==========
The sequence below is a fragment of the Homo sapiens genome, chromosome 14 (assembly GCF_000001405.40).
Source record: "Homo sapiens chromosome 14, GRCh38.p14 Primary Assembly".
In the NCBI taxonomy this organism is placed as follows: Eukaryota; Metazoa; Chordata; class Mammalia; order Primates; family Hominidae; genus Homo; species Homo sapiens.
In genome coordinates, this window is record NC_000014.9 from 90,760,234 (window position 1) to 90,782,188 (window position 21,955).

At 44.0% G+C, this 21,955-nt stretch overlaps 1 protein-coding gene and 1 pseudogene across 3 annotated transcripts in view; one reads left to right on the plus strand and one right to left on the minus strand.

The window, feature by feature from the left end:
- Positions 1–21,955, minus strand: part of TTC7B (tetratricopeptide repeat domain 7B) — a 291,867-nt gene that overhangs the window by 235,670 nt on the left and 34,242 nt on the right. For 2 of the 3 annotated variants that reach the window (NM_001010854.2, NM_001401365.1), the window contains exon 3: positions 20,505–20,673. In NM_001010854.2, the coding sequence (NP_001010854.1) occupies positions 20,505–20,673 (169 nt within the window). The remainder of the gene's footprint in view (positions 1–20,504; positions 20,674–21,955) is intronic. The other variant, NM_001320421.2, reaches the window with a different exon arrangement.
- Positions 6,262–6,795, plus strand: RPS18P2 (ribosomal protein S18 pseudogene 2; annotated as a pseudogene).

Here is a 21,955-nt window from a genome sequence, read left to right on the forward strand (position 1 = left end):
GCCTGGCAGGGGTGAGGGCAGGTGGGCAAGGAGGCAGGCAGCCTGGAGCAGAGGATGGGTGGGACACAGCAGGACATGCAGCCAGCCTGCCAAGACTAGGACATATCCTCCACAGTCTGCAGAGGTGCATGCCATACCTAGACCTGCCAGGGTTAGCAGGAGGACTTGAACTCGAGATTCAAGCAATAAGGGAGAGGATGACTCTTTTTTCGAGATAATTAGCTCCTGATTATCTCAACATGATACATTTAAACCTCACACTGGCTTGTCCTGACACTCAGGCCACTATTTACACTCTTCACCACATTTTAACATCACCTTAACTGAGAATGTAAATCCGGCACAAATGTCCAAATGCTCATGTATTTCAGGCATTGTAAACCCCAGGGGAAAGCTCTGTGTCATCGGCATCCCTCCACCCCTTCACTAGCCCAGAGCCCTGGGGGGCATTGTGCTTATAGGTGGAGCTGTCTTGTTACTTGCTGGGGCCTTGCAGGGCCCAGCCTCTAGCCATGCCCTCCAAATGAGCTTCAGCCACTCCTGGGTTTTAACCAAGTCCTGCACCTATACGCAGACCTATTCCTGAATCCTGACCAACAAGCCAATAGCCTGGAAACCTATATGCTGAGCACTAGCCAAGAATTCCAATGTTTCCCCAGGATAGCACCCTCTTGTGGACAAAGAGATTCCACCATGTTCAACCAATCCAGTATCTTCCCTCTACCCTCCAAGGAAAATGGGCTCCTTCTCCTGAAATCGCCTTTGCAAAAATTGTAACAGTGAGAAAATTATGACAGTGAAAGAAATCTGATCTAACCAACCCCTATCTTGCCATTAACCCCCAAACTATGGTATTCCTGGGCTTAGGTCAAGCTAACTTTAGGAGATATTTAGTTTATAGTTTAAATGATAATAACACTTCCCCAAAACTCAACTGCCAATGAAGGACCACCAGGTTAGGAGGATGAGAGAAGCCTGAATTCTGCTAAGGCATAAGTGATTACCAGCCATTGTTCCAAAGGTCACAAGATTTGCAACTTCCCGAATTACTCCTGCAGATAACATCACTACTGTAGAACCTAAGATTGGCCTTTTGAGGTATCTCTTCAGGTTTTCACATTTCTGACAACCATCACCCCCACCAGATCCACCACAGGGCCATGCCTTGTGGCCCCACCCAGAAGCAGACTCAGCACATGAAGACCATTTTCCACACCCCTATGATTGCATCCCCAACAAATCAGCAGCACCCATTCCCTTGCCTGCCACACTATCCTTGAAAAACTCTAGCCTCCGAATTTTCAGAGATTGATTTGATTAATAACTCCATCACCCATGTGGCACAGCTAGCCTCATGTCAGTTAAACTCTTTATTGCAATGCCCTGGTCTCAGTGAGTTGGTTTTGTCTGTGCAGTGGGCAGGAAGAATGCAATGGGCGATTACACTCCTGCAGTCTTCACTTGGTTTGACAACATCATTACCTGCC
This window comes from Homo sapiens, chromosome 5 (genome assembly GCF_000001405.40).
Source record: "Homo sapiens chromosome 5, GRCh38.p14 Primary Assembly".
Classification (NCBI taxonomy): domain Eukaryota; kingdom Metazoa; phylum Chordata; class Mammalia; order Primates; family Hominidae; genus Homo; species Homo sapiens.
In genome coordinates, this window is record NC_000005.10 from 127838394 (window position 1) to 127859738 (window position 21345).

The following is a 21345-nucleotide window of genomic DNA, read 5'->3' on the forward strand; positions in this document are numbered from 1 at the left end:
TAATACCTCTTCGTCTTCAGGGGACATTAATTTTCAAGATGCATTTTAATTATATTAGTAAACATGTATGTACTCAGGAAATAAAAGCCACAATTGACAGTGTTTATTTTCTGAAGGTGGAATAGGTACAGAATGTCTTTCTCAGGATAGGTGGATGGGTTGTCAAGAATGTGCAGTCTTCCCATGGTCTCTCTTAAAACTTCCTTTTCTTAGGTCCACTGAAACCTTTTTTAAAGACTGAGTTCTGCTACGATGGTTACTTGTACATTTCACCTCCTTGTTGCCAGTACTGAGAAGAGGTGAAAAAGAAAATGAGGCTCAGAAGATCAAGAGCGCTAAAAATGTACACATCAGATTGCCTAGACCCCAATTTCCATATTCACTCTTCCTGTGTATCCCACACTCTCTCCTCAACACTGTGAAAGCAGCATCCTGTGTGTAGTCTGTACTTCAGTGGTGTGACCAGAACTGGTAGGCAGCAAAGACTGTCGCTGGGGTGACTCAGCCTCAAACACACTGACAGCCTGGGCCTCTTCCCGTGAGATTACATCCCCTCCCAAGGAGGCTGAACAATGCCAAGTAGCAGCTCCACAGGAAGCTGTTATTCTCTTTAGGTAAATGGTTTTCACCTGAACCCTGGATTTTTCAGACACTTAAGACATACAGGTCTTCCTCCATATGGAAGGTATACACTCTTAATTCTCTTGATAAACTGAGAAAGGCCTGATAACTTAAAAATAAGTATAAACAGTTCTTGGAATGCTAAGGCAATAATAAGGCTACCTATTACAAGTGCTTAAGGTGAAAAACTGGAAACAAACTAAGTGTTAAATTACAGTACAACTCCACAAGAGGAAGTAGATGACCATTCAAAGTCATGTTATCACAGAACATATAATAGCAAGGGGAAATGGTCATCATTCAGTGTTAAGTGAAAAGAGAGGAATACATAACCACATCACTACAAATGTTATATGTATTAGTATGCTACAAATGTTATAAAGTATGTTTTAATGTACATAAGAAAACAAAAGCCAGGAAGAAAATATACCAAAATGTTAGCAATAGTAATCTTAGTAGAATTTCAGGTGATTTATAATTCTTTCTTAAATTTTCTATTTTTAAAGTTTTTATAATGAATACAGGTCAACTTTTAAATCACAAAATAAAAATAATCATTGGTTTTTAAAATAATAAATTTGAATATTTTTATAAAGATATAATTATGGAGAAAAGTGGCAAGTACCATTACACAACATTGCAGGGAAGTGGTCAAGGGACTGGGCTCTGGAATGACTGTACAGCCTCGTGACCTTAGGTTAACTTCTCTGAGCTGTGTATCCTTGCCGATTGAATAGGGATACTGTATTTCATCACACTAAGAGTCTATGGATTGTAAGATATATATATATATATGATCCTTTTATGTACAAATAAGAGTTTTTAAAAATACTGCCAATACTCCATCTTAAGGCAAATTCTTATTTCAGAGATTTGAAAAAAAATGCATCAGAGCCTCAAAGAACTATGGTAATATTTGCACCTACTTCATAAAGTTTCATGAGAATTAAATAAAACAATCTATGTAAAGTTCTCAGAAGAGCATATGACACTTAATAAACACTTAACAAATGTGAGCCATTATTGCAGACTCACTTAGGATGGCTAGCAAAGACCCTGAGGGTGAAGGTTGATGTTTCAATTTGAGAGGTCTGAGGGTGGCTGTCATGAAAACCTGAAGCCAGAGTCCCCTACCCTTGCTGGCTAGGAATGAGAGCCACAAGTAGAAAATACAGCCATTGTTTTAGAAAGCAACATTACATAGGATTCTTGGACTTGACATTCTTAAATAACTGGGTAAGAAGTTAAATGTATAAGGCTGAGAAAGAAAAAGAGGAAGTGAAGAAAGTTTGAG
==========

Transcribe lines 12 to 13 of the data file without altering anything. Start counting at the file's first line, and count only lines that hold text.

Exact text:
Source record: "Homo sapiens chromosome 5, GRCh38.p14 Primary Assembly".
Classification (NCBI taxonomy): domain Eukaryota; kingdom Metazoa; phylum Chordata; class Mammalia; order Primates; family Hominidae; genus Homo; species Homo sapiens.